There’s More to Life than David: Galleria dell’Accademia di Firenze
By Isabella Pircio (Istituto Lorenzo de’ Medici)
Tuesday – Sunday: 08:15 – 18:50
Located on a tranquil Florentine street corner, The Accademia Gallery would be quite easy to miss if it weren’t for the long lines of tourists waiting to enter. At first glance one might not even recognize the name; Galleria dell’Accademia di Firenze seems to be the name of well… an academy! While the museum was a teaching facility in the 18th century, it is now known globally as “the museum that houses Michelangelo’s David”. While not a negative associate, the majority of the museum seems to be disregarded by the average visitor.
It’s easy to get distracted by the illuminated and seemingly angelic David that towers at 517 centimeters. He stands perfectly, with almost no signs of aging on his beautiful white marble façade. It is quite easy to notice how perfect David stands; however, visitors often don’t learn that the museum was redesigned in the 19th century specifically to house the David. The custom tribune extenuates Michelangelo’s craftmanship and allows visitors to engage with the piece from all possible angles. Benches are also provided, encouraging visitors to do more than just take a picture of the masterpiece.
Home to one of the most recognized works of art, the Accademia seems to be a victim of its own fortune. While the David attracts visitors from around the world, it also pulls them away from the massive collection of altarpieces, musical instruments from the Medici, the Gipsoteca, and even Michelangelo’s Prisoners. Large crowds seem to flock to Michelangelo’s masterpiece; however, the remainder of the museum seems to be empty in comparison.
It’s hard to imagine walking past a room filled with works by Giotto, however it seems all too common here. The confusing layout of the museum certainly doesn’t help. Clear signs would be helpful in such a space; however, the existing signs are misleading and overall confusing. With all the grand works of art housed here, it is unfortunate that the labeling lacks in quality, and fails to communicate the significance of various works.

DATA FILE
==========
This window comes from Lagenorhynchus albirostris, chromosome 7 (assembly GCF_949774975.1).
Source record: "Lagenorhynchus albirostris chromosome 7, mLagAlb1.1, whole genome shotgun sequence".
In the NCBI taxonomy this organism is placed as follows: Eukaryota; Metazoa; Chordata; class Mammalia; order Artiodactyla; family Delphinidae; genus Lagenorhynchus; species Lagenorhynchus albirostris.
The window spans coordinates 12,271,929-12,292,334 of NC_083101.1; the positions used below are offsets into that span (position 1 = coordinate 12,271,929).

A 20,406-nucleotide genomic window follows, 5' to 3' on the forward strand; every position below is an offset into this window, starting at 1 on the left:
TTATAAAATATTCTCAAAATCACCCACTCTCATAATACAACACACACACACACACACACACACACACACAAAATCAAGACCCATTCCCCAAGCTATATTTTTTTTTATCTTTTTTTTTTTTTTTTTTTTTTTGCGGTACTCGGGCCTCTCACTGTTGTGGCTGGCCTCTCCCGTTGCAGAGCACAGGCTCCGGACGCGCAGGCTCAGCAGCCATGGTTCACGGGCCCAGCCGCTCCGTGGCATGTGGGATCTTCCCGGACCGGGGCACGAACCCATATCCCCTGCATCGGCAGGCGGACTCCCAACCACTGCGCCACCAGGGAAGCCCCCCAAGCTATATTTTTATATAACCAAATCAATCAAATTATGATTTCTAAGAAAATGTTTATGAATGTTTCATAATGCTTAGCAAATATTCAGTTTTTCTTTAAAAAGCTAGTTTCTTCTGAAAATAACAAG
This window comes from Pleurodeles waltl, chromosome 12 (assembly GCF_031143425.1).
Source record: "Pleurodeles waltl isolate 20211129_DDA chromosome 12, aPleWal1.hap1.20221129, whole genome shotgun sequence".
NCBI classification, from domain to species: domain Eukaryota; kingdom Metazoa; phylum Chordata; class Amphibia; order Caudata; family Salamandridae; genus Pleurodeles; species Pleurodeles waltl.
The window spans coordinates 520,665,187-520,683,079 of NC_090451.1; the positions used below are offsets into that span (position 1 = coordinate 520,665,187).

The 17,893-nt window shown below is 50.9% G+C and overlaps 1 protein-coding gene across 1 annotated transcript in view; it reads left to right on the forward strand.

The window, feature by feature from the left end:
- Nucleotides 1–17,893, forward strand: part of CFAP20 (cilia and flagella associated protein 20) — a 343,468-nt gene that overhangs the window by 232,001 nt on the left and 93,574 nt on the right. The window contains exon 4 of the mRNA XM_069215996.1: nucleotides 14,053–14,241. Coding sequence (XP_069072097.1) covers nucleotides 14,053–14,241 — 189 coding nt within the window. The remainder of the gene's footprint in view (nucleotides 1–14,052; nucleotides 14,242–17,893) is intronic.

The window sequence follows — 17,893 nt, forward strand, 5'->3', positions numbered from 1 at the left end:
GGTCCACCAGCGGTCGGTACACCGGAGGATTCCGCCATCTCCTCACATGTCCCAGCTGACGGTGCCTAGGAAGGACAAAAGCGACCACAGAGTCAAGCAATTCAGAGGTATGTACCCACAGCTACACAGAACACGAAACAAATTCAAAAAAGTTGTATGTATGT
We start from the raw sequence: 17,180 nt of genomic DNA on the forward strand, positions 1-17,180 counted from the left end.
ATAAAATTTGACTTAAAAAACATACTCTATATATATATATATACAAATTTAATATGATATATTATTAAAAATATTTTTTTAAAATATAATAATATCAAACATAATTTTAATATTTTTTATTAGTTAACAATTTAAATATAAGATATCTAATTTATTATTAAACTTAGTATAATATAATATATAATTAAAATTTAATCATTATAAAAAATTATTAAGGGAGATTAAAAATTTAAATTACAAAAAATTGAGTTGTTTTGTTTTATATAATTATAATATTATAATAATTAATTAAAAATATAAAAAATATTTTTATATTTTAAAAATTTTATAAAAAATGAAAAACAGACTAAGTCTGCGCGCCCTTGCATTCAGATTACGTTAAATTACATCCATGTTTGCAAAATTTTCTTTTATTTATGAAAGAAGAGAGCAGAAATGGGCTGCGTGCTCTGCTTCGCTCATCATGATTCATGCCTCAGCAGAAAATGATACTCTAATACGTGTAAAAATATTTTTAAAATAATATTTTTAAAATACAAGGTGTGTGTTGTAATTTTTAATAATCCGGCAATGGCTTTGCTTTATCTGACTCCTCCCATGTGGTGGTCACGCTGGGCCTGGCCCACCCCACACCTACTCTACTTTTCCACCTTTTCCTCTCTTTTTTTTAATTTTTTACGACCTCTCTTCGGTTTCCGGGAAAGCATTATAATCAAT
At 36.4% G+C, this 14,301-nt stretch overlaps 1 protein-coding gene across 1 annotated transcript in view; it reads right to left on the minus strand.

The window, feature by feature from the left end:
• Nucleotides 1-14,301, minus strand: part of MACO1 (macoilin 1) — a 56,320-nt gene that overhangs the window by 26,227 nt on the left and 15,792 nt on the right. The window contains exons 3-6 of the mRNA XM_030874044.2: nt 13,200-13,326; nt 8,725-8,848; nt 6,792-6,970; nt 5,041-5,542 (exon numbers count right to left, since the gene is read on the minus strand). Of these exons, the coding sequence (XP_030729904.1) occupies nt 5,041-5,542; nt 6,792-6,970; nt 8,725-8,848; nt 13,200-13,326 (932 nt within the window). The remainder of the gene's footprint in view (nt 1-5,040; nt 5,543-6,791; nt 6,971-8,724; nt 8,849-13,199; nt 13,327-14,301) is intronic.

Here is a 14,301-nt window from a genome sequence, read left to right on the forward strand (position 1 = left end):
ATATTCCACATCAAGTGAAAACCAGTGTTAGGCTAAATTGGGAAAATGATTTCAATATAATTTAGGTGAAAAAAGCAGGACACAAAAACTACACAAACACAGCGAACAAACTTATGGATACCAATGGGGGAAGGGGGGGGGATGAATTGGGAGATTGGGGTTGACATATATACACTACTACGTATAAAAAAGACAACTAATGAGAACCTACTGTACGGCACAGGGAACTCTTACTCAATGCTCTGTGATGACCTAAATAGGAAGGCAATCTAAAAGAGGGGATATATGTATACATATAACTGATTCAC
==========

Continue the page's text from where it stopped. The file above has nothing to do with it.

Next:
Michelangelo’s Prisoners seem to have also been victim to poor labeling and placement. Placed throughout the hallway leading up to the David, viewers are offered an exclusive look into the mind of a genius. The Prisoners offer a very unique preview for what awaits; however, it seems that visitors walk past them entirely, being pulled by David’s glow. Even if one does walk straight to the David, it is not hard to realize the museum lacks technological advancements as well as the organization to provide a layout that encourages visitors to explore the many treasuries within the museum.
Audio guides are offered in a variety of languages; however, are not included with the ticket. While following the path in Bartolini’s Gallery of plaster casts, viewers will find a continuously rolling video providing very intriguing information. Unfortunately, the screen has been placed towards the end of the exhibition rather than providing information to the viewer while still immersed in the exhibition.
The Galleria dell’Accademia di Firenze is certainty one of the most visited museums here in Florence; however, it has potential to be so much more than just “the museum that houses Michelangelo’s David”. Essentially a hidden treasure concealed in David’s shadow, the various collections that makeup The Galleria dell’Accademia are well worth the maze of misleading signs and photo crazy tourists.